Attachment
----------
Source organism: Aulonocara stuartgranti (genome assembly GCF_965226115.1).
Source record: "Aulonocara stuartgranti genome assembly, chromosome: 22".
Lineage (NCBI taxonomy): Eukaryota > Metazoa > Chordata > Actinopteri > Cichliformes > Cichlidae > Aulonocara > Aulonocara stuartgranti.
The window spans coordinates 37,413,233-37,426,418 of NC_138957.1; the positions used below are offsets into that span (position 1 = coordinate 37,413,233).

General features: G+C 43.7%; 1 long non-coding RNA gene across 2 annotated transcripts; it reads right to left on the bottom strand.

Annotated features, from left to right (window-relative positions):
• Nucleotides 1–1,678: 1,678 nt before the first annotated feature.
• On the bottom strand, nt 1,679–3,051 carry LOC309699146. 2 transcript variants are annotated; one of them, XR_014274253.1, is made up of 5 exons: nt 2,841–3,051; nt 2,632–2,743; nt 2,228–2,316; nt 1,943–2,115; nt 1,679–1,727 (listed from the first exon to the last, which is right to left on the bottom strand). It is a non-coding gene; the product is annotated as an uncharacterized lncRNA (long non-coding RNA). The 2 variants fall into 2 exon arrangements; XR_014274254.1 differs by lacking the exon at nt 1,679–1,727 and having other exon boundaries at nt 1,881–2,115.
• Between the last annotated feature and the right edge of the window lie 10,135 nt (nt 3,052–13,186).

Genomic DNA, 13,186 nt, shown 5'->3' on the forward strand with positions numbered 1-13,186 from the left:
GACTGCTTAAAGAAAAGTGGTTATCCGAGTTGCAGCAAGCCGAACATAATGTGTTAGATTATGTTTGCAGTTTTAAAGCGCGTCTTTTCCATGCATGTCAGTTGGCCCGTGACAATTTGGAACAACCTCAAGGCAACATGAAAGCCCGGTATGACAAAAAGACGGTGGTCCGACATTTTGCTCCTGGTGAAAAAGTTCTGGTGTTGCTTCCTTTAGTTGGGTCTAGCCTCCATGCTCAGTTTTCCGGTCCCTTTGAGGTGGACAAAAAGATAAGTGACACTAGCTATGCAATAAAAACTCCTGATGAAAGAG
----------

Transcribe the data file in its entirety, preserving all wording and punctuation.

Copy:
Source organism: Aulonocara stuartgranti (genome assembly GCF_965226115.1).
Source record: "Aulonocara stuartgranti genome assembly, chromosome: 22".
Lineage (NCBI taxonomy): Eukaryota > Metazoa > Chordata > Actinopteri > Cichliformes > Cichlidae > Aulonocara > Aulonocara stuartgranti.
The window spans coordinates 37,413,233-37,426,418 of NC_138957.1; the positions used below are offsets into that span (position 1 = coordinate 37,413,233).

General features: G+C 43.7%; 1 long non-coding RNA gene across 2 annotated transcripts; it reads right to left on the bottom strand.

Annotated features, from left to right (window-relative positions):
• Nucleotides 1–1,678: 1,678 nt before the first annotated feature.
• On the bottom strand, nt 1,679–3,051 carry LOC309699146. 2 transcript variants are annotated; one of them, XR_014274253.1, is made up of 5 exons: nt 2,841–3,051; nt 2,632–2,743; nt 2,228–2,316; nt 1,943–2,115; nt 1,679–1,727 (listed from the first exon to the last, which is right to left on the bottom strand). It is a non-coding gene; the product is annotated as an uncharacterized lncRNA (long non-coding RNA). The 2 variants fall into 2 exon arrangements; XR_014274254.1 differs by lacking the exon at nt 1,679–1,727 and having other exon boundaries at nt 1,881–2,115.
• Between the last annotated feature and the right edge of the window lie 10,135 nt (nt 3,052–13,186).

Genomic DNA, 13,186 nt, shown 5'->3' on the forward strand with positions numbered 1-13,186 from the left:
GACTGCTTAAAGAAAAGTGGTTATCCGAGTTGCAGCAAGCCGAACATAATGTGTTAGATTATGTTTGCAGTTTTAAAGCGCGTCTTTTCCATGCATGTCAGTTGGCCCGTGACAATTTGGAACAACCTCAAGGCAACATGAAAGCCCGGTATGACAAAAAGACGGTGGTCCGACATTTTGCTCCTGGTGAAAAAGTTCTGGTGTTGCTTCCTTTAGTTGGGTCTAGCCTCCATGCTCAGTTTTCCGGTCCCTTTGAGGTGGACAAAAAGATAAGTGACACTAGCTATGCAATAAAAACTCCTGATGAAAGAG